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Designing Healthcare Systems That Work for People With Chronic Illnesses and Disabilities

Organizing Care Systems


John Selstad, Senior Vice-President, National Chronic Care Consortium, Bloomington, MN.

Care systems that are being developed by providers in cooperation with States include some of the best examples of care integration anywhere in the country. Examples such as PACE (Program of All-inclusive Care for the Elderly), Wisconsin's Partnership Program, and Minnesota Senior Health Options are leaders in care integration for frail seniors and increasingly younger disabled persons. However, researchers recommend that to successfully meet the challenge of the demographic imperative of the next century, integrated care system development will need to move more aggressively to mainstream healthcare.

State and local governments are in a position to initiate, encourage, or cooperate with efforts to improve chronic care capabilities of healthcare providers. Integration is essential because the problems of the person with chronic illness are multidimensional, interdependent, disabling, interpersonal, and ongoing, and mainstream healthcare providers are not always prepared to serve this population as well as they could.

The National Chronic Care Coalition (NCCC), composed of 38 healthcare provider networks in 20 States, developed the Self-Assessment for Systems Integration (SASI) tool to assist in creating and evaluating seamless chronic care systems that cross settings, providers, and financing. The SASI tool could also be used by States developing purchasing specifications. The tool has guidance and materials pertaining to nine objectives:

  • Governance: The governance structure supports the goal of improving the ability of providers to work as a seamless system, regardless of whether this is one mega-entity or a loose coalition. Mr. Selstad noted that this responsibility is greater than ever because the turmoil in the current healthcare environment has resulted in individual providers having little or no time to work on coordination issues.
  • Management: Management strategies and structures support interdisciplinary integration efforts, e.g., budgeting, quality assurance, marketing, advocacy, and research and development efforts.
  • Information technology: Systems allow for sharing information on clients, costs, and operations. Mr. Selstad noted that this is the area in which the least progress has been made by NCCC members.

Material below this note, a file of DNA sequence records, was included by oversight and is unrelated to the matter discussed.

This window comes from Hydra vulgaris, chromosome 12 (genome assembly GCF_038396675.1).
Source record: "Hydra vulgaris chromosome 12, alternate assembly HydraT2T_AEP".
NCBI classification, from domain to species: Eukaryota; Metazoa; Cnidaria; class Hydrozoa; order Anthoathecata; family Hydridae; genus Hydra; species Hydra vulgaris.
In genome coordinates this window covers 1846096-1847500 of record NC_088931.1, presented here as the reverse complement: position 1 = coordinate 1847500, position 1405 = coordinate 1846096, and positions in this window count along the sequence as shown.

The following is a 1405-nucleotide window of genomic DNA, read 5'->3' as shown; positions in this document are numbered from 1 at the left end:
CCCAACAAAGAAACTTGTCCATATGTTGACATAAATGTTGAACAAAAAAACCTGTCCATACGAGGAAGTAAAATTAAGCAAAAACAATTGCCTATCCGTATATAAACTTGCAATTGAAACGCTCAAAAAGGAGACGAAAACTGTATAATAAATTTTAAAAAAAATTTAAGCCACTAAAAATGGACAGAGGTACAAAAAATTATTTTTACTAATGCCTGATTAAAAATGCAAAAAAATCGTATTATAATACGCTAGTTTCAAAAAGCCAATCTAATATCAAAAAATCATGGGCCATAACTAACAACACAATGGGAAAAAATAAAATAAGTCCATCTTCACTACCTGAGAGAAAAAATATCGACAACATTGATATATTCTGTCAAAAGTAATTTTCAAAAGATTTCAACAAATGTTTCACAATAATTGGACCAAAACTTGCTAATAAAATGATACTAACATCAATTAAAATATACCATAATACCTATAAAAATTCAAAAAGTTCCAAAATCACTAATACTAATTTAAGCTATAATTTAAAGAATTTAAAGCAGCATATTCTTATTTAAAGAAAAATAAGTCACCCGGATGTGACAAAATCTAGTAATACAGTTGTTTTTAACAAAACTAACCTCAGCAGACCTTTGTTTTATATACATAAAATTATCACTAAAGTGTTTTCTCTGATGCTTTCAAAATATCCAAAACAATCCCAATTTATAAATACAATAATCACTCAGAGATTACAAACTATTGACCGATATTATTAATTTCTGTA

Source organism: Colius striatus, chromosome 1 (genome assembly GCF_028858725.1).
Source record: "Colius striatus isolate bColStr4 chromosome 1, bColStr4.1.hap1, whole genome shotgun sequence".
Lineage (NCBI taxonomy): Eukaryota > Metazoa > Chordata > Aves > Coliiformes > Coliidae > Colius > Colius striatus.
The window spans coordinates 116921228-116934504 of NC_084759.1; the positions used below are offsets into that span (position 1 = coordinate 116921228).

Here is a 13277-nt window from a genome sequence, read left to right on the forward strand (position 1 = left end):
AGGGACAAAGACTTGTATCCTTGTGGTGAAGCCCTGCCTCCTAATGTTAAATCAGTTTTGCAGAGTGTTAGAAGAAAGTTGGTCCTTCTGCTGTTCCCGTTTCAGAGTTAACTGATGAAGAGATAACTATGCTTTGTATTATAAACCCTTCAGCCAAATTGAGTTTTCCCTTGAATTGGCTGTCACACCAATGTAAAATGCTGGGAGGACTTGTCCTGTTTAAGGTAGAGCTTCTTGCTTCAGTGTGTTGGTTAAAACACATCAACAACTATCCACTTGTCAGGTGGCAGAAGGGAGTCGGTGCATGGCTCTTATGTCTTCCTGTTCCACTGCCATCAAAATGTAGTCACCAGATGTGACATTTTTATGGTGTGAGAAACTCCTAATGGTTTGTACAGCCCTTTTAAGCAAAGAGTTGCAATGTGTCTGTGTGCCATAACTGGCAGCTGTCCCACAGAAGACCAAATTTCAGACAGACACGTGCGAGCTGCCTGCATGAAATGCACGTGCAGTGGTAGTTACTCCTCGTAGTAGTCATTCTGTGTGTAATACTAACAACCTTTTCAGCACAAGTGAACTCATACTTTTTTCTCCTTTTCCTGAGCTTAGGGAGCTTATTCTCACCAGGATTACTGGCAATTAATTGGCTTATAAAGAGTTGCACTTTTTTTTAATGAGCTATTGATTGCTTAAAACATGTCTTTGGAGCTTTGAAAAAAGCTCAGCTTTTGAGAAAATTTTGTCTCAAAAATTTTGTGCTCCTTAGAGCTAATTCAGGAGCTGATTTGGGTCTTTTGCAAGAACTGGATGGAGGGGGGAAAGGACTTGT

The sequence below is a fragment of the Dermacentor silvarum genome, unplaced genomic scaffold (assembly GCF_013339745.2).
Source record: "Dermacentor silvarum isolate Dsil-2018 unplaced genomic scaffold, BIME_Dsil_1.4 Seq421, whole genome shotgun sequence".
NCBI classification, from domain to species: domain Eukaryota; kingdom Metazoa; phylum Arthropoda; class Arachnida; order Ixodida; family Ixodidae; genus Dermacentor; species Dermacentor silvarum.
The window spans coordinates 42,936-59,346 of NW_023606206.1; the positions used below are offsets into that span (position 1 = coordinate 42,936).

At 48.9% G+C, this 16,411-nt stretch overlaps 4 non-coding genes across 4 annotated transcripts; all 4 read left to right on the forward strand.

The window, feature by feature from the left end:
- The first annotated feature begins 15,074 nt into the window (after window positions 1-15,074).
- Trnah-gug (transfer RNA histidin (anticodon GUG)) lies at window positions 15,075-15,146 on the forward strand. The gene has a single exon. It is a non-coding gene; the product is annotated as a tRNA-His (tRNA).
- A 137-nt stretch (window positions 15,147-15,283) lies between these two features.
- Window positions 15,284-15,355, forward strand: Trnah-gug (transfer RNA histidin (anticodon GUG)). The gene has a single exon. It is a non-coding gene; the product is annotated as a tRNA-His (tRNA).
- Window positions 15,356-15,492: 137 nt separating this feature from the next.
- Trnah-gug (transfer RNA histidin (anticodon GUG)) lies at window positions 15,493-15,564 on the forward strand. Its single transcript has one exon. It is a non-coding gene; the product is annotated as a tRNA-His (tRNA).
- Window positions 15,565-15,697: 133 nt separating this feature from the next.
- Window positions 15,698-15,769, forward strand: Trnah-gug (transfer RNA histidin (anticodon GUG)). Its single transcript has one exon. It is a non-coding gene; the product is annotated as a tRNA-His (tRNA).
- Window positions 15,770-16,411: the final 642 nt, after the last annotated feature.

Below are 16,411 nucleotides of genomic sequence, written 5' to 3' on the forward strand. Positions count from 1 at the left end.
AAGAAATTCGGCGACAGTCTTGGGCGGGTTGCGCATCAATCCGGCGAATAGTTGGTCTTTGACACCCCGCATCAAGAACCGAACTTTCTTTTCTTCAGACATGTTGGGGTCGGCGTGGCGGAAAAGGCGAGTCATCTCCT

• Financing: Financing systems promote systemwide management of costs tied to care outcomes. Integrated financing is necessary but not sufficient for full integration. Full attention should be directed to care components and the new and flexible methods to achieve improved outcomes over time and across settings.
  • High-risk populations: The needs of high-risk populations are identified and documented, allowing resources to be appropriately targeted.
  • Service array: A full array of effective and efficient services is provided, taking clients' needs and preferences into account. Mr. Selstad added that HCBS services are the least likely to be integrated into total healthcare systems.
  • Care management/disability prevention: Care management is focused on disability prevention at all stages of chronic illness and organized around defined populations.
  • Seamless care: Seamless care is provided across settings and over time, by using care management tools and interdisciplinary teams linked across sites.
  • Client involvement: Clients are involved in care management and self-care activities. The system rewards healthy behavior.

According to the NCCC, these nine care system components should be built into systems designed and managed by government programs for the chronically ill and disabled. Mr. Selstad asserted that government health policy leaders should encourage the adoption of these concepts by their local mainstream healthcare provider systems in order to help our communities be better prepared for the quest for chronic care competence in the next century.


National Chronic Care Consortium. Health networks for the chronically ill in turmoil: unintended consequences of the balanced budget act of 1997. Bloomington (MN): The Consortium; 1999 Oct.

National Chronic Care Consortium. Developing baseline capabilities for integrated care for a dually eligible population. Bloomington (MN): The Consortium; 1999 Sep.

Current as of December 1999

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Internet Citation:

Designing Health Care Systems That Work for People with Chronic Illnesses and Disabilities. Workshop Brief, December 1-3, 1999. User Liaison Program, Agency for Health Care Policy and Research, Rockville, MD.


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